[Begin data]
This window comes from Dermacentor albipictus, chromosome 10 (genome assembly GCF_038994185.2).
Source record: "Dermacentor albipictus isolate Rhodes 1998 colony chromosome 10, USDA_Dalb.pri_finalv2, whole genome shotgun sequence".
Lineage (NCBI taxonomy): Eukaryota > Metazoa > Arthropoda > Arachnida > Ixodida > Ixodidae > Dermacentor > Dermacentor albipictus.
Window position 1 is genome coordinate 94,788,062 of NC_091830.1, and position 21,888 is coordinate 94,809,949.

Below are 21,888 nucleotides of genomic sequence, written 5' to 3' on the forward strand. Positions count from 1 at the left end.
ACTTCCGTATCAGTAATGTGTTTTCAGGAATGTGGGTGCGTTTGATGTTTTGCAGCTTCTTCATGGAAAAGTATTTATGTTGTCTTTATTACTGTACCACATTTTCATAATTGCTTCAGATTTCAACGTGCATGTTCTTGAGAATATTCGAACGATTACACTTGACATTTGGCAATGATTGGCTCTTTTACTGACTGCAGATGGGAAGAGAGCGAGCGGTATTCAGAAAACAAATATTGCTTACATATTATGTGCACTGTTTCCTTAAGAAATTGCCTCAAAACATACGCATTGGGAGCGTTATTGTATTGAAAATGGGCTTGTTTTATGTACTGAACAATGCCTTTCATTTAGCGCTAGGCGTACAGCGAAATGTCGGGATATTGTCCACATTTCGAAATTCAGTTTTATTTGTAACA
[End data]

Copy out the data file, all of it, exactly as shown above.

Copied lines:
This window comes from Dermacentor albipictus, chromosome 10 (genome assembly GCF_038994185.2).
Source record: "Dermacentor albipictus isolate Rhodes 1998 colony chromosome 10, USDA_Dalb.pri_finalv2, whole genome shotgun sequence".
Lineage (NCBI taxonomy): Eukaryota > Metazoa > Arthropoda > Arachnida > Ixodida > Ixodidae > Dermacentor > Dermacentor albipictus.
Window position 1 is genome coordinate 94,788,062 of NC_091830.1, and position 21,888 is coordinate 94,809,949.

Below are 21,888 nucleotides of genomic sequence, written 5' to 3' on the forward strand. Positions count from 1 at the left end.
ACTTCCGTATCAGTAATGTGTTTTCAGGAATGTGGGTGCGTTTGATGTTTTGCAGCTTCTTCATGGAAAAGTATTTATGTTGTCTTTATTACTGTACCACATTTTCATAATTGCTTCAGATTTCAACGTGCATGTTCTTGAGAATATTCGAACGATTACACTTGACATTTGGCAATGATTGGCTCTTTTACTGACTGCAGATGGGAAGAGAGCGAGCGGTATTCAGAAAACAAATATTGCTTACATATTATGTGCACTGTTTCCTTAAGAAATTGCCTCAAAACATACGCATTGGGAGCGTTATTGTATTGAAAATGGGCTTGTTTTATGTACTGAACAATGCCTTTCATTTAGCGCTAGGCGTACAGCGAAATGTCGGGATATTGTCCACATTTCGAAATTCAGTTTTATTTGTAACA